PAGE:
“Rob McCoole and Sara Martone have just been tremendous in helping me to get the club established, and having these meetings, and making sure we have the space and materials we need,” says Ellie.

“A lot of the students who signed up last year returned, and I really see them growing and expanding on the skills they gained from last year,” says Ellie. “And we gain new students all the time.”

Ellie loves leading the club and watching members develop as public speakers.

“For me, it’s been great getting this experience to teach students every week, crafting a curriculum, and just watching the students grow from the lessons I created,” she says.

A saxophone player in GHS Jazz Ensembles, Ellie was inspired to use improvisation as a theme to help stretch TED-Ed club members’ abilities this year.

“I figured a big part of helping students grow as public speakers is making them comfortable, and to make them comfortable, they have to get up and speak from their hearts in a spontaneous way. So we’ve been doing improvisation exercises.”

Kids have been coming into meetings and “pitching a product on the spot, doing a newscast from something earlier today that happened in the news, or they’re given a random topic from a random topic generator,” Ellie continues. “And they have to get up in front of the group and tell us something, whether it’s in a way that’s funny, informative, or persuasive. It’s been great for the students.”

Ellie plans to continue leading the TED-Ed Student Talks club at GFL next year, with a session to run from February 2020 to April 2020.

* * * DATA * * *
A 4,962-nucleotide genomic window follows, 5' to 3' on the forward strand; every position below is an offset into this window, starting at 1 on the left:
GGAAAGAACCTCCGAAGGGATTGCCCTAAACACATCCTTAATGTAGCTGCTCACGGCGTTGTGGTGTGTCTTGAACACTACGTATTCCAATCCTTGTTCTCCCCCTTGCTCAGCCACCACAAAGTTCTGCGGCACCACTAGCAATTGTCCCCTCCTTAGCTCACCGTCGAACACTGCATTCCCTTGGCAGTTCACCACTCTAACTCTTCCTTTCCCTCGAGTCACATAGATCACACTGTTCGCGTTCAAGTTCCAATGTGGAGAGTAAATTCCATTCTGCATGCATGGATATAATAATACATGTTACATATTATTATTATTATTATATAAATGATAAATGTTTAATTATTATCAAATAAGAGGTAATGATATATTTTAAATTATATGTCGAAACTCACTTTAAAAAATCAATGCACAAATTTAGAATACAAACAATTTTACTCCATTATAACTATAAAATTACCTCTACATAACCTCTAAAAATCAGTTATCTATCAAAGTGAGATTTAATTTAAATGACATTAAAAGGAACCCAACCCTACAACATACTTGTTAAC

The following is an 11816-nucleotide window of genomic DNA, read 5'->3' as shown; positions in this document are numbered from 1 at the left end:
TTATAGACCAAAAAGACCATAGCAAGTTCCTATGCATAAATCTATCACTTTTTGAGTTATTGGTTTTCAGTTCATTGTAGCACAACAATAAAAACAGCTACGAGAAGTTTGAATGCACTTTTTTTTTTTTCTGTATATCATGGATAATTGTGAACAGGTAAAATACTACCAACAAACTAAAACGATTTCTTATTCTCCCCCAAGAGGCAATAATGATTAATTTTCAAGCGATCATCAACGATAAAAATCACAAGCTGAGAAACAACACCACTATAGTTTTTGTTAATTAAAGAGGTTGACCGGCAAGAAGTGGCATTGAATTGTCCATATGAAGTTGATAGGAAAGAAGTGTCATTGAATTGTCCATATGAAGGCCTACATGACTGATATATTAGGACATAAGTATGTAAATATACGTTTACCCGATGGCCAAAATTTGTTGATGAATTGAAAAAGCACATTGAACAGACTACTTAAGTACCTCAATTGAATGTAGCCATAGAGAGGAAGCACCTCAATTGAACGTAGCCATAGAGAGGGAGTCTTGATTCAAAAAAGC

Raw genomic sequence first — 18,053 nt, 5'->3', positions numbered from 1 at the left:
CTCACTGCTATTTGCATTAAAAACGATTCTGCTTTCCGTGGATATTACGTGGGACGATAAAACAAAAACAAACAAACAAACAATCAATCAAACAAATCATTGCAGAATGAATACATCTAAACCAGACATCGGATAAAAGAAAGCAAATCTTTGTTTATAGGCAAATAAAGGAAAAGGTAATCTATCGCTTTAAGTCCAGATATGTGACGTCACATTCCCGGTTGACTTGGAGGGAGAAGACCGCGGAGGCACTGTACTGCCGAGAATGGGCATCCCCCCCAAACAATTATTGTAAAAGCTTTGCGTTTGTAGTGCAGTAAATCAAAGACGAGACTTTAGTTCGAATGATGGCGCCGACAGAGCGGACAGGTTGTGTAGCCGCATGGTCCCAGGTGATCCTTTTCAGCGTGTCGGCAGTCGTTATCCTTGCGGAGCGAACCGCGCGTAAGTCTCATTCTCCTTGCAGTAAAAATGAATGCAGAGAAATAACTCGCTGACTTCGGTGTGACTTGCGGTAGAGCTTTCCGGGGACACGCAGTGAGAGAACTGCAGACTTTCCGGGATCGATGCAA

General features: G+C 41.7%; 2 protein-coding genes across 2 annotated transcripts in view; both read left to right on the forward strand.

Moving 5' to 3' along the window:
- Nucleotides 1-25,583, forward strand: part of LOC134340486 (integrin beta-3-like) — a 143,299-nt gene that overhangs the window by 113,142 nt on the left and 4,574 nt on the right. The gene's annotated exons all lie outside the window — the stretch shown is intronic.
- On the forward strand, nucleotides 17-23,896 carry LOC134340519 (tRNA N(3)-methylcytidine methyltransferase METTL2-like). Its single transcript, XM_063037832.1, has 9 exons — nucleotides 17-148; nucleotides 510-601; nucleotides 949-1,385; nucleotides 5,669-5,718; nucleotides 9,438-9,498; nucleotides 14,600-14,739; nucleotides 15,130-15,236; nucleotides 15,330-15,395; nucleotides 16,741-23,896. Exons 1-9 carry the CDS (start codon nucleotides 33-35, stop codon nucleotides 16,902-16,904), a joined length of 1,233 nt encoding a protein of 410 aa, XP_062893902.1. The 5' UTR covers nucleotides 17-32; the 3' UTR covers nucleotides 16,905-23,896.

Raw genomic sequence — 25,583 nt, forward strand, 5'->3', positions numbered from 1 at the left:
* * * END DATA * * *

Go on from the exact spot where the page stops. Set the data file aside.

“It’s been amazing working with students in middle school and high school, because this is one of the unique opportunities for students to meet in an academic setting with people who are older and younger than them. I’ve found that it’s been inspiring for the older students to learn from the younger students and vice versa,” says Ellie.

She’s also confident, after she graduates with the GHS Class of 2020, another club member will carry on as its next leader.

She says she thinks there are “a lot of students who, through the program, have been able to gain leadership opportunities and get a feel for what it is to lead a group. So I feel comfortable leaving some of the students behind with this, and I think they will carry it on,” she says.

If you think Ellie might be interested in pursuing a career in public speaking, think again. She’s also an All State classical saxophonist (currently working on her audition for nationals), as well as a GHS cross country athlete and a student representative of the Guilford Fund for Education board. But the career which interests Ellie is best reflected in some other GHS groups in which she’s involved, including Girls Who Code and Women in Science.

“I love science. I actually want to go into medicine and research,” she says.

In fact, Ellie founded a GHS club for students who share her passion for science.

“With my sister, I started the Science Olympiad Team at Guilford High School this year. We worked on getting it going last year, and officially started this fall,” she says.

Ellie’s president of the team and her twin sister, Clara, is vice president. On Saturday, March 30, the 20-member GHS team will compete and participate in the Connecticut Science Olympiad High School Division State Tournament at UConn.

By helping found the GHS Science Olympiad Team and GFL TED-Ed Student Talks club, Ellie says she’s found a way to support learning opportunities for kids in Guilford.

“Over the years, I’ve found that a big part of what I love to do is bringing programs to youth,” she says. “It’s really important to me to make sure our community and our youth are getting the best experience they can. And if there is an area that is needed, then I want to help make that happen.”

For more information on GFL’s TED-Ed Student Talks Club, email ellie.wiesler@gmail.com.